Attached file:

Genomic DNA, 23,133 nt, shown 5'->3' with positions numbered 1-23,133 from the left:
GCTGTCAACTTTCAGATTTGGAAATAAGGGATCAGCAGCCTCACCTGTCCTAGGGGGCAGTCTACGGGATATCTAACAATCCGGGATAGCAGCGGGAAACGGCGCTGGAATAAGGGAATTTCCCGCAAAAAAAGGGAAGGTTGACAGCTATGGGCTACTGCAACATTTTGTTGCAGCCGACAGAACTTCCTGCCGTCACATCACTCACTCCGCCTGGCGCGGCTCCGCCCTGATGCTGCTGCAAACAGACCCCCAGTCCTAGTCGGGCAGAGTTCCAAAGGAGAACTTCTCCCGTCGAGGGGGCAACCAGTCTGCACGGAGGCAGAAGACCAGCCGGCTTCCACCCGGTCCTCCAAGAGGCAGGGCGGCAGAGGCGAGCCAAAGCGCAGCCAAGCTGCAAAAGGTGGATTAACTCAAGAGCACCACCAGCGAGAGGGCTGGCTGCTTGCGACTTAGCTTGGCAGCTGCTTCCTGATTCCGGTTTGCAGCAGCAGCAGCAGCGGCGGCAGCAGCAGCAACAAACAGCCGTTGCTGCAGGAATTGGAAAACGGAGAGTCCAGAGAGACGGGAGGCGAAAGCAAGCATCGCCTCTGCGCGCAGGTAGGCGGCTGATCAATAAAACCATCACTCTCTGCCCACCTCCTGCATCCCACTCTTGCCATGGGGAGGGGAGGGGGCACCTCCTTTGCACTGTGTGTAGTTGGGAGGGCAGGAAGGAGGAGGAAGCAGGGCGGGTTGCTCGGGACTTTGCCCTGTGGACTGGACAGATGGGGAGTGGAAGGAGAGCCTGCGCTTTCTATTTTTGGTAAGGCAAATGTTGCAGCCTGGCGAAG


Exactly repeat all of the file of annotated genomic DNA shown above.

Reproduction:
Genomic DNA, 23,133 nt, shown 5'->3' with positions numbered 1-23,133 from the left:
GCTGTCAACTTTCAGATTTGGAAATAAGGGATCAGCAGCCTCACCTGTCCTAGGGGGCAGTCTACGGGATATCTAACAATCCGGGATAGCAGCGGGAAACGGCGCTGGAATAAGGGAATTTCCCGCAAAAAAAGGGAAGGTTGACAGCTATGGGCTACTGCAACATTTTGTTGCAGCCGACAGAACTTCCTGCCGTCACATCACTCACTCCGCCTGGCGCGGCTCCGCCCTGATGCTGCTGCAAACAGACCCCCAGTCCTAGTCGGGCAGAGTTCCAAAGGAGAACTTCTCCCGTCGAGGGGGCAACCAGTCTGCACGGAGGCAGAAGACCAGCCGGCTTCCACCCGGTCCTCCAAGAGGCAGGGCGGCAGAGGCGAGCCAAAGCGCAGCCAAGCTGCAAAAGGTGGATTAACTCAAGAGCACCACCAGCGAGAGGGCTGGCTGCTTGCGACTTAGCTTGGCAGCTGCTTCCTGATTCCGGTTTGCAGCAGCAGCAGCAGCGGCGGCAGCAGCAGCAACAAACAGCCGTTGCTGCAGGAATTGGAAAACGGAGAGTCCAGAGAGACGGGAGGCGAAAGCAAGCATCGCCTCTGCGCGCAGGTAGGCGGCTGATCAATAAAACCATCACTCTCTGCCCACCTCCTGCATCCCACTCTTGCCATGGGGAGGGGAGGGGGCACCTCCTTTGCACTGTGTGTAGTTGGGAGGGCAGGAAGGAGGAGGAAGCAGGGCGGGTTGCTCGGGACTTTGCCCTGTGGACTGGACAGATGGGGAGTGGAAGGAGAGCCTGCGCTTTCTATTTTTGGTAAGGCAAATGTTGCAGCCTGGCGAAG